Archive for the ‘Investor Behavior’ Category
One very very sharp reader of my blog sent an email to me, and here is what it said:
Aren’t these 2 philosophies opposites of each other? If the market prices correctly based on all available information, how can the stock price be different from the expected dividend? Aren’t these 2 prize winning economists speaking in opposites?
As far as investment philosophy is concerned, I am solidly in the camp of Nobel Prize winner Eugene Fama and Vanguard founder Jack Bogle. They both believe that the market is by and large efficient, and there is no point in picking stocks.
Most of my money is in broad-based passively managed asset class funds, but I do set aside 5% just to have some fun with and right now I only have three stocks in my fun account.
I bought SWY last November after going to the Chicago Booth Entrepreneur Advisory Meeting. From the meeting, I learned that big retailers routinely write off their inventory at a huge loss. The reason being that they can not control demands as they have little information about the needs of the individual consumer, though they can usually make a rough guess on aggregate needs.
I noticed my wife had been shopping at Safeway more and more. After a little digging, I found out Safeway had set up a technology system to track each individual’s needs and price sensitivities. Then it can make targeted offers to shoppers like my wife that unfailingly brought her back over and over. I recalled my earlier meeting and realized they would save tons of money just from better inventory management.
OK sure, I can understand his point. Why invest outside of the US when the US markets already account of 40% of world capitalization? “The U.S. market is so well-diversified already that combining it with global markets doesn’t really matter,” so said Fama.
However, I think it actually does matter ….
Proportionally, the US market is getting smaller. Right after the second world war, the US market accounted for 70% of world capitalization, now it only accounts for 40%. For a country that boasts only 5% of of the world’s population, this is still exceptionally high.
For the foreseeable future, there are better than even odds that the combined markets outside of the US will grow faster than the US market will do alone. Why forego those opportunities?
The diversification benefit you’d get is certainly not negligible either. During the so-called ‘lost decade’ of 2000 to 2009, the US market, as measured by the S&P 500, had a net loss of 9.1%, while international developed markets went up by an anemic 12.4%, but emerging markets went up by a whopping 154.3%.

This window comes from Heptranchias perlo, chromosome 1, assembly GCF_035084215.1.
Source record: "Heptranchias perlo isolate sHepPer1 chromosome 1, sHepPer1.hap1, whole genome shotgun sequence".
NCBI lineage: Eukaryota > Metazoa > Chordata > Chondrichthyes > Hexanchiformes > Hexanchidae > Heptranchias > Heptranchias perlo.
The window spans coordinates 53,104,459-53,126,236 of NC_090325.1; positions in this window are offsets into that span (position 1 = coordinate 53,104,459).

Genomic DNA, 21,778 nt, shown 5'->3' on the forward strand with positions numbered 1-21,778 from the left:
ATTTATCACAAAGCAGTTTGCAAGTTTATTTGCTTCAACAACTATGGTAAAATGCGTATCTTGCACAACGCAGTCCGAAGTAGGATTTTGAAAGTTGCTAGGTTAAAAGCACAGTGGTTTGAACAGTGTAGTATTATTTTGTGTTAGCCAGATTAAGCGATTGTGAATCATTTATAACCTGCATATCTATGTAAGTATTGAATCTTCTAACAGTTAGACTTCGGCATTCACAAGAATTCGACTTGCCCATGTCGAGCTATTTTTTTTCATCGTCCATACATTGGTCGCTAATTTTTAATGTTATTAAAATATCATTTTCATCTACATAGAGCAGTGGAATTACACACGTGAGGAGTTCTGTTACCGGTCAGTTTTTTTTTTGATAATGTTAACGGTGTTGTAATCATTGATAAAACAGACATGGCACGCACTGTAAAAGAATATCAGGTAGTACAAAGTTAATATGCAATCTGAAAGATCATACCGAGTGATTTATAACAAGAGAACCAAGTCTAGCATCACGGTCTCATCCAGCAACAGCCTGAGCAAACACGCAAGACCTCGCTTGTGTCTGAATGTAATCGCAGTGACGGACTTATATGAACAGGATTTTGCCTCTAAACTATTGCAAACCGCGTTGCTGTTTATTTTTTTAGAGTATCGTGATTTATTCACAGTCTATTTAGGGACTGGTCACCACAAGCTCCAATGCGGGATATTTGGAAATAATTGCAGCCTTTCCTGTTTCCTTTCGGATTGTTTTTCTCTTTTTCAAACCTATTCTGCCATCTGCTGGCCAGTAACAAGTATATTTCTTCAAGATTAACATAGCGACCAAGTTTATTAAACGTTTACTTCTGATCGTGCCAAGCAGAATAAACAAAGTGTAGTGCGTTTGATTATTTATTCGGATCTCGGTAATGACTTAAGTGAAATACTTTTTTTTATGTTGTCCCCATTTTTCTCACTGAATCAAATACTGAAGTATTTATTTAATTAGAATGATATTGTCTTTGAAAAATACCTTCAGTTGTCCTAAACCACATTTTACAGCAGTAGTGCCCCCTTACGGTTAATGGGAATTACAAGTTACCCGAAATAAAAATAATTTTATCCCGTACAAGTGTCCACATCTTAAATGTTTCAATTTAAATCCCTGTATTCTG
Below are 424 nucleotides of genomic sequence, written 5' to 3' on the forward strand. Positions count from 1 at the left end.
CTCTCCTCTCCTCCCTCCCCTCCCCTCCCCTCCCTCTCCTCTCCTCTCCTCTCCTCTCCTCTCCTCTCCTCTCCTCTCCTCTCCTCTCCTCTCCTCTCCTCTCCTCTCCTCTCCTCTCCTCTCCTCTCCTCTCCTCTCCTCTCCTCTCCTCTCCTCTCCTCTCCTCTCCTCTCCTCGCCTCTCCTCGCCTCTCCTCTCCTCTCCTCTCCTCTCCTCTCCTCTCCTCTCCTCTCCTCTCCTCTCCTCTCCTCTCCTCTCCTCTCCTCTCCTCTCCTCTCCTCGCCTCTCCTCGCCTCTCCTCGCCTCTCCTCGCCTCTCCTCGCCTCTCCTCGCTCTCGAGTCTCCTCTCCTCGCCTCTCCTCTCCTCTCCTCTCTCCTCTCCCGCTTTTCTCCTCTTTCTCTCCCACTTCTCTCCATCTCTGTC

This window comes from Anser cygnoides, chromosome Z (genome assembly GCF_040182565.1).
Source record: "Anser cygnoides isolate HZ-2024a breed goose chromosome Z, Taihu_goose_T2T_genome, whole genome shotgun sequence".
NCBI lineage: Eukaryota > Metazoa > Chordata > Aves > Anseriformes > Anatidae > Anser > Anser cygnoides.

It would have made a bog difference if you have a piece of emerging markets in your portfolio.
He accurately pointed out, “If I spent like that, I would be bankrupt in a few years.” He believes so strongly that the US is going the way of national bankruptcy that he has moved substantial amounts of his money overseas and has invested a great deal in gold.
I happen to believe that gold is the most unproductive of assets, since it does not generate dividends or interest and it actually costs money for upkeep in a safe in a Singapore bank.
On top of that, by throwing so much money into gold, one could over prepare for a disaster that is very unlikely to happen and thereby miss out on all the opportunities to grow wealth in this country.
But I still need to explain why the US won’t go bankrupt anytime soon. Here are two explanations:
There have been 17 government shutdowns in history. Today I asked my intern Taro Taguchi to analyze the market performances subsequent to shutdowns.
Using the closing price prior to the day of government shutdown as a base line, he found on average, the market rose 0.97% in one month, 2.38% in three months and 13.42% in a year.
If we isolate the 5 most severe shutdowns that lasted more than 10 days, the picture is a bit worse, but not by much. On average the market fell 4.19% in one month, fell .18% in three months and rose 9.63% in a year.
These historical precedents confirm my gut feeling that a government shutdown is really no big deal, as far as the market is concerned.
More worrisome is the upcoming debt ceiling fight. There is no precedent of US default to guide my outlook on this, but the longer the government shutdown lasts, the deeper heels get dug in by both parties and the more likely a default. Nevertheless, I’m still thinking that will also be a storm in a tea cup.
The bottom line is these are issues beyond our control, there is no point worrying about them. If worst comes to worst (ie default,) and the market should drop 20%. That’s actually great because then we can buy shares at a discount!
1. “The gross revenues for the financial services industry in 2010 were $1.129 trillion. That year, total US financial assets stood at $50.38 trillion, meaning that the financial services industry as a whole is skimming 2.25% a year out of everyone’s wealth.” This is an excerpt from a post on Wealthcare Capital entitled “Investment Expenses – The Other Millionaire You Make.” How about I help you cut those expenses by half?
2. Shocking! Shocking! Your elected representatives want the financial industry to continue ripping you off!
3. Ike Devji wrote a piece “Investment Fraud Red Flag for Physicians.” It is packed full of useful tips. I have one thing to add though, never work with a broker, regardless how clean his or her broker check record. These people are not legally obliged to watch out for your best interest.